Meanwhile, at the office…

“Anna, you should look at this.”

The PA’s voice was so gentle, so calming, that Anna was sure whatever news her assistant had to give her, it was bad. He held out a sheaf of papers, each bearing an official government seal.

“What is it?” Anna asked. She looked at papers suspiciously.

“Well, it’s from the National Department for Homeland Security,” Britt replied, still holding out the sheaf of pages. “It came by courier.”

Homeland Security?” Anna repeated incredulously. She took the papers and skimmed the top page for a few moments, then read out loud:

“… audit and inspection to determine if any and all novel artificial intelligence technologies … it says they’re sending ‘security auditors’ tomorrow. At 1pm. How can they give so little notice? We’ll have to show them around… it doesn’t say how many are coming, or what it is they want to see… they have a warrant providing for unrestricted access to all electronic records… an inspection of all offices and laboratories will also be carried out…” Anna looked up from the pile of paper and asked her assistant: “Britt, what the fuck is this?”

The normally unperturbable PA cracked a smile at his boss’s uncharacteristic swearing.

“Well, Rayni just signed for them a few moments ago, but I think it’s pretty obvious what this is about. We’re working on advanced machine intelligence. They’re worried that we could be developing androids for military purposes.”

“What?” Anna wrinkled her forehead. “That would be illegal.”

“Well, exactly,” Britt drawled.

Anna looked at the pile of paper again. “Do they have any idea how disruptive this is going to be? As if we weren’t pressed enough for time already. It’s ridiculous.”

“They’re the government,” Britt said philosophically, “they can do what they want.”

Anna sighed. “Well, OK. We obviously can’t get out of it. We’ll have to rejig all of tomorrow afternoon. Do you think you could show the, ah, inspectors around? I can do the Campten meeting without you, if you could get me everything I’ll need beforehand… Oh goddammit. This specifically says that I have to be there to show them around. We’re going to have to postpone Campten. They’re going to hate that.”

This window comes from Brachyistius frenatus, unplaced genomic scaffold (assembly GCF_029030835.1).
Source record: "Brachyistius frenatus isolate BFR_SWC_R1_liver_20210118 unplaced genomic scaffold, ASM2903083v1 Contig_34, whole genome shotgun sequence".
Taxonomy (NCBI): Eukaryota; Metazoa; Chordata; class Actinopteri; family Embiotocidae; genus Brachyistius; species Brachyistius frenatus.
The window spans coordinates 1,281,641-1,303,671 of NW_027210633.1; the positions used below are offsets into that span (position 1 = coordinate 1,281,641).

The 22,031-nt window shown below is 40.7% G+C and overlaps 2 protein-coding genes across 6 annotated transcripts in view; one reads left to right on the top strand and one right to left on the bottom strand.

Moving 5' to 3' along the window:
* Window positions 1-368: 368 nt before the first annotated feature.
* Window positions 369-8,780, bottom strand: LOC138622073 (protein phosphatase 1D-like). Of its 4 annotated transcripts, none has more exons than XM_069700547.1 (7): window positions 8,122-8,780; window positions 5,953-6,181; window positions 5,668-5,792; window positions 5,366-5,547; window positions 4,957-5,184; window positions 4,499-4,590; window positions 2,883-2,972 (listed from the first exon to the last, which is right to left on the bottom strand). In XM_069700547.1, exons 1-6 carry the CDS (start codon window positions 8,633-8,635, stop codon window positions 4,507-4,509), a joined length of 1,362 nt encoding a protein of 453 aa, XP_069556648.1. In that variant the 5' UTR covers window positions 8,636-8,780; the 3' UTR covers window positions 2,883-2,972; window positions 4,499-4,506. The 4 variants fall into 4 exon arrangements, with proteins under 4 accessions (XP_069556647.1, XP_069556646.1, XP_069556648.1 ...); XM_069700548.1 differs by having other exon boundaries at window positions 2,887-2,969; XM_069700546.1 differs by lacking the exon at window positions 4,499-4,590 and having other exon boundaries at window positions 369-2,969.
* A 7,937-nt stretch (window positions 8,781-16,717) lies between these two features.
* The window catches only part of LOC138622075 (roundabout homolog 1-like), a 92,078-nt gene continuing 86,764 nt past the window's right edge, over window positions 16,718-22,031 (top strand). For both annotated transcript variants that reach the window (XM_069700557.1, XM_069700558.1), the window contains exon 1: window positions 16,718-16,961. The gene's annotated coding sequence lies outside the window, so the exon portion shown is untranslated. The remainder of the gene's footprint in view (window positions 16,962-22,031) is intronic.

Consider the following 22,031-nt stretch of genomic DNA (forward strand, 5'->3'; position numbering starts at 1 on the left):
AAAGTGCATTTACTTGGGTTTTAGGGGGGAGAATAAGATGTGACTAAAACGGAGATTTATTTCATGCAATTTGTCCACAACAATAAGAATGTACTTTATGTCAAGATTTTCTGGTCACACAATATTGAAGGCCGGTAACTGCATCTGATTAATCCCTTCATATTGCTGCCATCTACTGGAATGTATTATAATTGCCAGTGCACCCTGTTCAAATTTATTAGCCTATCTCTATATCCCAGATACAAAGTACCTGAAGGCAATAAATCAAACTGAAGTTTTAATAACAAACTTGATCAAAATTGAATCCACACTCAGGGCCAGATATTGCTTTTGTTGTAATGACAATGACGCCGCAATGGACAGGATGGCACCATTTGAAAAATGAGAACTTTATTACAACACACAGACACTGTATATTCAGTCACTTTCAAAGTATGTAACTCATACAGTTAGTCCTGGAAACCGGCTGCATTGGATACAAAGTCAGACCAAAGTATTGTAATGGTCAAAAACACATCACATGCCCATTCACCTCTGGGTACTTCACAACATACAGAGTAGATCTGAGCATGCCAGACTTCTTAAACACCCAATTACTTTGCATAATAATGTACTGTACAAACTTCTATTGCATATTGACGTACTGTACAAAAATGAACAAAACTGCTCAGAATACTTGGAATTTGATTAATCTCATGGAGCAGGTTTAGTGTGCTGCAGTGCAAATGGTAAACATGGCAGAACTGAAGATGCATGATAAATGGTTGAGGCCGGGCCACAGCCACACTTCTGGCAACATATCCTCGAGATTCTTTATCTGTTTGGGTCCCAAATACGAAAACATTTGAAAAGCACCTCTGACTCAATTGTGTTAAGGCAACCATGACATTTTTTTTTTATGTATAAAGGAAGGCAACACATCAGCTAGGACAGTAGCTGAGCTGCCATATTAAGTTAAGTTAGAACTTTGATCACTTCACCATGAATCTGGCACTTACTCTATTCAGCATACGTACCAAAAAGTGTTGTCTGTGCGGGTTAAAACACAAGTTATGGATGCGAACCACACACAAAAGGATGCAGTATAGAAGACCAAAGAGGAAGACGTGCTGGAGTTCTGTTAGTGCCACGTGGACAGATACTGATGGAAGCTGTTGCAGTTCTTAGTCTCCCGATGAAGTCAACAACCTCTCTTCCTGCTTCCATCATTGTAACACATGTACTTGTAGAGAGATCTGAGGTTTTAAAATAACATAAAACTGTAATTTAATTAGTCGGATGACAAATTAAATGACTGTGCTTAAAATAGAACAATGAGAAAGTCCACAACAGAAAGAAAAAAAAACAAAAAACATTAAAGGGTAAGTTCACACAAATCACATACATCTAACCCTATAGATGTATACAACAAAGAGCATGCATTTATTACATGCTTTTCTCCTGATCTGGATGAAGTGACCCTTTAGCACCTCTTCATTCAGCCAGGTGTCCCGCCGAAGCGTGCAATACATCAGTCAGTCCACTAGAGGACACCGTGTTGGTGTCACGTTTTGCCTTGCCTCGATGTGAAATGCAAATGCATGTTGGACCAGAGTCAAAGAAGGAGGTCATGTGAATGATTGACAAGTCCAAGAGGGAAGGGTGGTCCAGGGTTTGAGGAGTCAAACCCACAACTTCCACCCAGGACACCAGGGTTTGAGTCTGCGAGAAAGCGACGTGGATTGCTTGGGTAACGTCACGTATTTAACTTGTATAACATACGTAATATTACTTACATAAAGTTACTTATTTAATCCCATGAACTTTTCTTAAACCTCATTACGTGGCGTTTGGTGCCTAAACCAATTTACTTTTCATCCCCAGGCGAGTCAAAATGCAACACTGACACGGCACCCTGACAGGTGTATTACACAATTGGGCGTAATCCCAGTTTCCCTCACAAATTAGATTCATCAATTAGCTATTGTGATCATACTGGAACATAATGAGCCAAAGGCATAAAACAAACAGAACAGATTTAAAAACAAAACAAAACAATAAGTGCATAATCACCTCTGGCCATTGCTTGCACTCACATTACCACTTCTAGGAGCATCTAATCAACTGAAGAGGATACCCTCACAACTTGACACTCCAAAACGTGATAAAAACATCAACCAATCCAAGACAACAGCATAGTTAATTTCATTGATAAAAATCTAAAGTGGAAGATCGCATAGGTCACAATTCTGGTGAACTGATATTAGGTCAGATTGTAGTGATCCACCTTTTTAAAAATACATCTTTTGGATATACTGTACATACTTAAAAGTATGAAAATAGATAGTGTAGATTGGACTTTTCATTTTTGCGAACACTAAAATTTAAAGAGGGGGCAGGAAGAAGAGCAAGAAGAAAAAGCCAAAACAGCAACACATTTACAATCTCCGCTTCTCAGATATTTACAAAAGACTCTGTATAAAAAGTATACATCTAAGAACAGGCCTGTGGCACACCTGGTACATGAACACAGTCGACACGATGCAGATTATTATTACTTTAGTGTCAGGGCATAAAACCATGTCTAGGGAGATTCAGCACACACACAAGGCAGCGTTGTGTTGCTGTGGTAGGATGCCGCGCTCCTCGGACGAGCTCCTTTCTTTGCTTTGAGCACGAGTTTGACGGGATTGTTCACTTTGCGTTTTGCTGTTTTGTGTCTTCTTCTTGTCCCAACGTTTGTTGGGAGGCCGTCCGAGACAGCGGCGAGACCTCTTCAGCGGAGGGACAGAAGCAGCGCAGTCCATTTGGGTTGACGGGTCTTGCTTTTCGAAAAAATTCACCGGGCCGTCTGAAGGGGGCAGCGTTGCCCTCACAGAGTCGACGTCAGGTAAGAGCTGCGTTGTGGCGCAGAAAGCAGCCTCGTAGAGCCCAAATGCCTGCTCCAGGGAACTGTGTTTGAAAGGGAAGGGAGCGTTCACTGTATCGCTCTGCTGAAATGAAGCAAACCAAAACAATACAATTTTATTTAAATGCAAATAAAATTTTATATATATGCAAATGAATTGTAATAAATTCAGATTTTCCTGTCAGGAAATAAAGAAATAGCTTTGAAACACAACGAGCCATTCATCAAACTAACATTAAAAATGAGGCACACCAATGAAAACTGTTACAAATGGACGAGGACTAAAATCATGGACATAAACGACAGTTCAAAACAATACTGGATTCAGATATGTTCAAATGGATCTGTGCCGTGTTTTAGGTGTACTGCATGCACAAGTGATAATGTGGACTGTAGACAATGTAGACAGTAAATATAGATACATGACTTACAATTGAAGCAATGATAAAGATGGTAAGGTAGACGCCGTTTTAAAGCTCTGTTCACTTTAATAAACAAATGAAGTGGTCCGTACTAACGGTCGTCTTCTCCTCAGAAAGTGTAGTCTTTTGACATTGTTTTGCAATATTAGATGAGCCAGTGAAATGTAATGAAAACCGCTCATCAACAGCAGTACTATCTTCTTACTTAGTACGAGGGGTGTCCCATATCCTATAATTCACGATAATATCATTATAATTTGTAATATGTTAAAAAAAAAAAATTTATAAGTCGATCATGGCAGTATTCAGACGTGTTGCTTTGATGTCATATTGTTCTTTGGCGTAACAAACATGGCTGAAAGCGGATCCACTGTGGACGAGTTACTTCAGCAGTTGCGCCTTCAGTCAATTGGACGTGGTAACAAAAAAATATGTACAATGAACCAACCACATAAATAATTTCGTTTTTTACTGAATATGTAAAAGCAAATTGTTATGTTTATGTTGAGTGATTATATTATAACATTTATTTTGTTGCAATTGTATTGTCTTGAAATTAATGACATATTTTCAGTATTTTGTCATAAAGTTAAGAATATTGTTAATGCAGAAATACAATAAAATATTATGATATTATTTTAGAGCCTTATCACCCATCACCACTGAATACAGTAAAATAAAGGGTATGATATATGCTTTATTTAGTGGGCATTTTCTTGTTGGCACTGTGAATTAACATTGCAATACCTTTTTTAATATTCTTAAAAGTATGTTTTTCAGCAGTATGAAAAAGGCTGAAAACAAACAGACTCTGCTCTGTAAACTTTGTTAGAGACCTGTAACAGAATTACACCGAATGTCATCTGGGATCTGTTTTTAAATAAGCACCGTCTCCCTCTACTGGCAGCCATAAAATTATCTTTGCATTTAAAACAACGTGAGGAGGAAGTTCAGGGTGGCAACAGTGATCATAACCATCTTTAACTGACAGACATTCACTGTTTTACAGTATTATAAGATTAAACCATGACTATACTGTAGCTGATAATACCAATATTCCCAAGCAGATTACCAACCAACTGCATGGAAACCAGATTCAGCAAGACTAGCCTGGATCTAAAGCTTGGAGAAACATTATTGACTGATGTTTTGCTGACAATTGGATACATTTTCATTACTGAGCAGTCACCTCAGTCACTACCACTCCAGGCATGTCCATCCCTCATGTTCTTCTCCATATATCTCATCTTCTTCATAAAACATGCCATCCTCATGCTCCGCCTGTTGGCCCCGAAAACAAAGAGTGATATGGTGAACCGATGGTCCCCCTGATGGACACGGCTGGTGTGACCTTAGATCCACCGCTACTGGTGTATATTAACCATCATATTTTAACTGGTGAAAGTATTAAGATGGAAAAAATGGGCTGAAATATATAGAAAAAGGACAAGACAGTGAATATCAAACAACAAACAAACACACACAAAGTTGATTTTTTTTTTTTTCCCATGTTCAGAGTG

“I could ask to move it forward, say to 11am,” Britt suggested.

“Great, do that. Hopefully these inspectors won’t want to hang around too long. I really don’t like the sound of that ‘warrant for unrestricted access’ – they do understand that everything we do here is a trade secret, right? Marty reeeeally isn’t going to like it if they want to poke around in the lab, he doesn’t even like it when I go in there.” She shook her head. “Things are so tight already, why did this have to happen now?”

“I suppose it’s to do with the war in the East,” Britt mused, “things are hotting up over there, both sides have deployed more troops. It makes sense that the authorities would worry about someone trying to break the Convention.”

Warfare was governed by the International Convention on Armed Combat, which had been in place for four hundred years, since the close of the Great War. The Convention placed strict restrictions on the types of weapons permitted: nuclear and biological weapons, unmanned drones, and all “broad spectrum” weapons which caused widespread devastation without distinguishing between combatants and civilians, were banned, as were genetically-altered combatants, and both types of non-human combatant; animals and androids. Nations discovered to be flouting the rules were punished with a crushing total trade embargo lasting twenty years. After a brief, disastrous period of total war, the Convention had resulted in a style of warfare not much different from that which had predominated in millennia past: two groups of humans, heavily armoured and armed with ballistic weapons, met in a field far from any towns or cities, and methodically inflicted horrific injuries upon one-other until one side or the other either was wiped out, or surrendered.

“Ridiculous,” Anna said, “we’re building an electronic courtesan, a companion, not a weapon. The government must really be paranoid, if they think a pleasure-droid could be used in warfare.”

“Well I don’t know,” Britt mused drily, “they could seduce the enemy forces. It could be a devastating new strategy.”

Anna laughed. “Well, don’t tell that to the government people tomorrow,” she cautioned, “they might not have a sense of humour about it.”

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